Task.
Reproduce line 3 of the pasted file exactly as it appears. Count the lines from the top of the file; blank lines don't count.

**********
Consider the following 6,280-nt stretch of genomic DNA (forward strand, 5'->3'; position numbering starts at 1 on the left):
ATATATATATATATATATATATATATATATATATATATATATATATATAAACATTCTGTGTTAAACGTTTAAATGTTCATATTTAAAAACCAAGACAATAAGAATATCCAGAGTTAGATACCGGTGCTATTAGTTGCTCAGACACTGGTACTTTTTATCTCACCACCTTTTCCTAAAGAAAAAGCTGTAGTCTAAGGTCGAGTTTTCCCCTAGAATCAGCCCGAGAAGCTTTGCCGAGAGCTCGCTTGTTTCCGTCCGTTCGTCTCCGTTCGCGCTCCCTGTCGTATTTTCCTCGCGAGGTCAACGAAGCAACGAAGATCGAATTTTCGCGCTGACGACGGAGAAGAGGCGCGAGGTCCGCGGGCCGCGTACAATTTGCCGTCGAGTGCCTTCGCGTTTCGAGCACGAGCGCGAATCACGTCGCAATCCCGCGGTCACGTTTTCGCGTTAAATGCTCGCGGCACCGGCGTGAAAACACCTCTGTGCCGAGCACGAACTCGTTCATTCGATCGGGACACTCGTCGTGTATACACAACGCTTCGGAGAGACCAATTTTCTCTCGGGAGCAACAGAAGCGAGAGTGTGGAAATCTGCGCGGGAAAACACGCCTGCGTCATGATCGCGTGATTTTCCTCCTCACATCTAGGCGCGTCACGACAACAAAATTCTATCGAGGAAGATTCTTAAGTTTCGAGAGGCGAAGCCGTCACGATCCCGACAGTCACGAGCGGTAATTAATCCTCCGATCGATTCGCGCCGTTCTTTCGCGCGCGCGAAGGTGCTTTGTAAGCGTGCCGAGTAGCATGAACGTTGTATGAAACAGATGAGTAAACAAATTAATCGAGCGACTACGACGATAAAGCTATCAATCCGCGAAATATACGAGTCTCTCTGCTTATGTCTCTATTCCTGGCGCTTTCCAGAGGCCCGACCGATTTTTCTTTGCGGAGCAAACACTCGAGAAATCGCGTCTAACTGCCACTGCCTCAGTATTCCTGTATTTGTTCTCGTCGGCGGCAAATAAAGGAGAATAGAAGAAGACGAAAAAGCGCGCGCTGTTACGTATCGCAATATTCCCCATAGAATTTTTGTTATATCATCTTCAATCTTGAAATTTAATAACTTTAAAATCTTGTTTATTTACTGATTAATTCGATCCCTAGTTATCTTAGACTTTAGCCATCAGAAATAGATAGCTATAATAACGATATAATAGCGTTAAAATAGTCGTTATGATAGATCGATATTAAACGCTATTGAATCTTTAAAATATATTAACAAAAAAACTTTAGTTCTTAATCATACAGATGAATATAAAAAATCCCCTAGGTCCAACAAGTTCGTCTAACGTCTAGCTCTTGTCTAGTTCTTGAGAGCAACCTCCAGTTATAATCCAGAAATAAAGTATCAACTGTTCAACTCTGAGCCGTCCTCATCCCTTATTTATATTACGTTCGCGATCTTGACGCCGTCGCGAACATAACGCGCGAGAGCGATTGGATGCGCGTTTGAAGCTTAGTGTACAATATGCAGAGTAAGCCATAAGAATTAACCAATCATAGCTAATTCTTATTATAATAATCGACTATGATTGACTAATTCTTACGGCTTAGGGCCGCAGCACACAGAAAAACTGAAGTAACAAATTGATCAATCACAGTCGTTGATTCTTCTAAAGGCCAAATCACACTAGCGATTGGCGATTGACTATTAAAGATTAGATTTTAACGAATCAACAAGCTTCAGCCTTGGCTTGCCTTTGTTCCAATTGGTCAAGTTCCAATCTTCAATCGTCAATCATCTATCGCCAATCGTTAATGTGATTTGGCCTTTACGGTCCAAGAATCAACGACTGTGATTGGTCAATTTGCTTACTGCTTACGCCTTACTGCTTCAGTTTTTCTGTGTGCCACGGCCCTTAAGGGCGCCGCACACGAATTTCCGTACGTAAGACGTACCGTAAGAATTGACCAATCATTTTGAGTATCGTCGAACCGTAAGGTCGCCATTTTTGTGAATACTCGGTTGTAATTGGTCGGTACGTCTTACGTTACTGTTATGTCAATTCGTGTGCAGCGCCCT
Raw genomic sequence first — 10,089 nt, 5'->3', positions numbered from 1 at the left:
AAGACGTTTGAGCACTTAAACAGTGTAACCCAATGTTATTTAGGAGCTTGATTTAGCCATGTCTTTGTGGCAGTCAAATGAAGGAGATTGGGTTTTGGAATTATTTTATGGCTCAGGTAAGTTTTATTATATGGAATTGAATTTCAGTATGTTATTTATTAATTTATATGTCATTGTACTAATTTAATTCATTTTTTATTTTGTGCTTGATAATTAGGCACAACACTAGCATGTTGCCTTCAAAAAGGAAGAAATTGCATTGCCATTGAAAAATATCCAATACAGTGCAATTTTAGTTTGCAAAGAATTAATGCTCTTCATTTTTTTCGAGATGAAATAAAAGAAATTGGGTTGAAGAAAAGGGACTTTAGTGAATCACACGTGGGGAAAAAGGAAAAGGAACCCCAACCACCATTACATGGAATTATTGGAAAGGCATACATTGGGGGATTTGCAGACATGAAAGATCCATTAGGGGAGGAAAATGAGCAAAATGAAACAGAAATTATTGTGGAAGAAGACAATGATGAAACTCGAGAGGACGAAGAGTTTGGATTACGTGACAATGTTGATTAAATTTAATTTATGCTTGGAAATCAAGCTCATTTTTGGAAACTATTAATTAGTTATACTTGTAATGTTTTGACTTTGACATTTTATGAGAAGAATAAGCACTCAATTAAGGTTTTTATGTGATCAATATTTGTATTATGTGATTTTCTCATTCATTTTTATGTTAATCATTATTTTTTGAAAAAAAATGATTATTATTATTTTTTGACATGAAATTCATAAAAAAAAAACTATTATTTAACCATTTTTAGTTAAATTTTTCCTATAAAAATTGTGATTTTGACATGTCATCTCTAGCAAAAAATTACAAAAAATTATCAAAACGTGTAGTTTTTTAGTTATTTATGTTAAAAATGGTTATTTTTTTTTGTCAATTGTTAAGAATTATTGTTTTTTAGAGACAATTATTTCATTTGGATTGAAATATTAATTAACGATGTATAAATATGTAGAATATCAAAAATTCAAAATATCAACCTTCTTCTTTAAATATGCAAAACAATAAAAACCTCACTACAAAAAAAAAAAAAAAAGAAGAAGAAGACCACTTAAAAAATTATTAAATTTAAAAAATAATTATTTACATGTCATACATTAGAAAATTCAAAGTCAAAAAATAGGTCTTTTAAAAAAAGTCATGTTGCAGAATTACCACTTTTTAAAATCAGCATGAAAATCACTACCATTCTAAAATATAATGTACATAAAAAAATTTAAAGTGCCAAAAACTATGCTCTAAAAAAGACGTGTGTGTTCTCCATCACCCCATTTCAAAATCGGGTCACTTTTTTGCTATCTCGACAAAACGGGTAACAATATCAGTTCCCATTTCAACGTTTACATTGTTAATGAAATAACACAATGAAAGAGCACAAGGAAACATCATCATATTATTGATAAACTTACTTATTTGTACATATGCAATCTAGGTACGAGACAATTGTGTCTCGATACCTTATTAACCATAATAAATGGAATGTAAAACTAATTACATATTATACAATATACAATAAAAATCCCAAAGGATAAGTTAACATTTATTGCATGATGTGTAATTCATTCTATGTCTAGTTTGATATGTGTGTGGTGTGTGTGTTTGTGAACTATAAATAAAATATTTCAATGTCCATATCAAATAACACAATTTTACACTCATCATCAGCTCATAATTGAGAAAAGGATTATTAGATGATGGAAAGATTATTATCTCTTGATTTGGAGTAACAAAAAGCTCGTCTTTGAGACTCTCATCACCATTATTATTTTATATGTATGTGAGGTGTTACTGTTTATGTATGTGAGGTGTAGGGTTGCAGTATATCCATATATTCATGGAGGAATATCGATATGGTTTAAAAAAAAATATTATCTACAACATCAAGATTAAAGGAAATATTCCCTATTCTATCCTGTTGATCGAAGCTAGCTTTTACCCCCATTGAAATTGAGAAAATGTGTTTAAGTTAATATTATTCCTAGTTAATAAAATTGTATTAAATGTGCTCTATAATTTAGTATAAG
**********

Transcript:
Raw genomic sequence first — 10,089 nt, 5'->3', positions numbered from 1 at the left: